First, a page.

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One hundred generations ago, ambassadors from Athens were dispatched to the Greek island of Melos. Athens was the most powerful of Greece’s city states, and it was at war with Sparta. It demanded that small, neutral Melos take its side in the conflict – or else be invaded and conquered.

The ancient historian Thucydides writes that the Melians responded to this ultimatum with outrage and moral indignation. It was, they said, unjust and illegal. But the Athenians replied that law and morality were irrelevant. They wanted something from Melos, and they were going to take it. Why? Because they could. Be realistic, they told the Melians. This is the way of the world.

“The strong do what they can,” said the Athenian emissaries, “and the weak suffer what they must.”

If you want to understand why the People’s Republic of China has tried to meddle in Canadian affairs, you will find few more useful answers than that offered by what’s known as the Melian Dialogue. Beijing is aggressively pursuing what it believes are its interests, and not just in Canada. It also believes it has the strength to get much of what it wants, and to bid for it with costs less than the expected benefits.

Beijing’s actions – hostage-taking in the case of the Two Michaels; evidence that it tried to influence Canadian elections; alleged attempts at putting pressure on politicians critical of China such as Conservative MP Michael Chong – are of course inappropriate and outrageous. Ottawa has to protest, loudly, and it has to push back. But as the people of Melos learned, citing the appropriate sections of the Boy Scout handbook, as Ottawa often does, is not necessarily a winning argument. Power is the winning argument.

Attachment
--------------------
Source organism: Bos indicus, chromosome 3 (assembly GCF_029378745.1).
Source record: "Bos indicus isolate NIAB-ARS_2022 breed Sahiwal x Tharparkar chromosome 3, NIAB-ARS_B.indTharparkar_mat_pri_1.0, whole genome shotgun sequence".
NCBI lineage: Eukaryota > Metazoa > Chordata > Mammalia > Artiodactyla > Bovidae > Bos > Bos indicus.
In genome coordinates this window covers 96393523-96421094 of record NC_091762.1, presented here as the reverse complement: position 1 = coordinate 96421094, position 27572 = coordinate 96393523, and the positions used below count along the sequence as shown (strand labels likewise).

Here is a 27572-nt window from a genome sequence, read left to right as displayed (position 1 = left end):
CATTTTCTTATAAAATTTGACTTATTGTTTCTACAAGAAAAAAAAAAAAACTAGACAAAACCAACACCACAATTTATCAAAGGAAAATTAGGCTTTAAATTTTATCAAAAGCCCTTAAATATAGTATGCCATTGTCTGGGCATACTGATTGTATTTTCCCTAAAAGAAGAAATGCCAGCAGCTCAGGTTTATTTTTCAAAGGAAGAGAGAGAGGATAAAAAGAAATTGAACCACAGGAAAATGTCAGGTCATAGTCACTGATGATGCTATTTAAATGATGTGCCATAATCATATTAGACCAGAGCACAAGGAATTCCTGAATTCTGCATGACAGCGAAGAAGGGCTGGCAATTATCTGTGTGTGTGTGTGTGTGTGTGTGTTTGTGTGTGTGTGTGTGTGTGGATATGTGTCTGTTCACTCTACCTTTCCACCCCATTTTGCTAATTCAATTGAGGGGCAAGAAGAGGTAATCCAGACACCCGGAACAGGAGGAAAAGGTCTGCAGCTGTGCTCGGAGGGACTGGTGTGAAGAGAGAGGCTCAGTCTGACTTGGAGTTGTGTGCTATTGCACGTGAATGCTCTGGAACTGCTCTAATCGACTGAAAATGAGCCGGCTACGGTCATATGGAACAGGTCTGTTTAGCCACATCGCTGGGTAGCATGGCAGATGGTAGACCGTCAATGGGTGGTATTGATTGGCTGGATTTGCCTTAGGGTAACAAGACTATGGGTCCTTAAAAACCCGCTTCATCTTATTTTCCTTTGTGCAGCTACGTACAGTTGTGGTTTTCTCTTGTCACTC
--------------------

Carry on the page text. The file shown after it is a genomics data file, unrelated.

China’s leaders have bought into the brutal logic of the Melian Dialogue because their history has taught them its lessons. China spent two centuries as a weak country that could not resist the strong who were more technologically advanced and better organized. In the 19th century, European powers forced it to cede ports such as Hong Kong. Russia bit off big chunks of formerly Chinese land. From 1904 to 1905, Russia and Japan fought a war over what was notionally Chinese territory, and a generation later, Japan invaded and occupied much of China.

The regime of President Xi Jinping makes sure that its people are frequently reminded of this history and also that – thanks to the guiding hand of the Communist Party of China – the country has regained its status as a superpower. Mao Zedong once said that “power grows out of the barrel of a gun,” and with his increasingly strident language about the need for China to develop its military so that it has the option of using force to conquer Taiwan, Mr. Xi often sounds like he means to live out Mao’s dictum.

Canada has spent the last few decades living in a dream world when it comes to China. So have most other Western countries. We assumed that the rise of China offered economic benefits – it did and it does – but with no need to consider problematic side effects. We also assumed that we would influence China to become more like us. We failed to consider that, as the relative strength of the two parties evolved, China might become the influencer.

So what’s Canada to do about a relationship with China that, like it or not, we will have to navigate for years and decades and probably centuries to come? Listen to the words of those Athenian ambassadors.

When the Melians protested that Athens’ demands were legally and morally wrong, the Athenians replied that perhaps that was true. But “you know as well as we do that right, as the world goes, is only in questions between equals in power, while the strong do what they can and the weak suffer what they must.”

The Athenians told the Melians that because we are so much stronger than you, we aren’t interested in hearing your arguments about what’s right or wrong, legal or illegal. But if there were more of an equality of power, it would be a different story. We’d have no choice but to listen, and to respect you.

It suggests two courses for Canada. First, we must not allow ourselves to become too dependent on trade with China. We need to cultivate other options, from Vietnam to India. Second, we need to work closely with allies who share our worries – and the Europeans, the Americans and many Asia-Pacific countries do. Together, we have the heft to insist on a relationship of mutual respect. Together, we’re not Melos.

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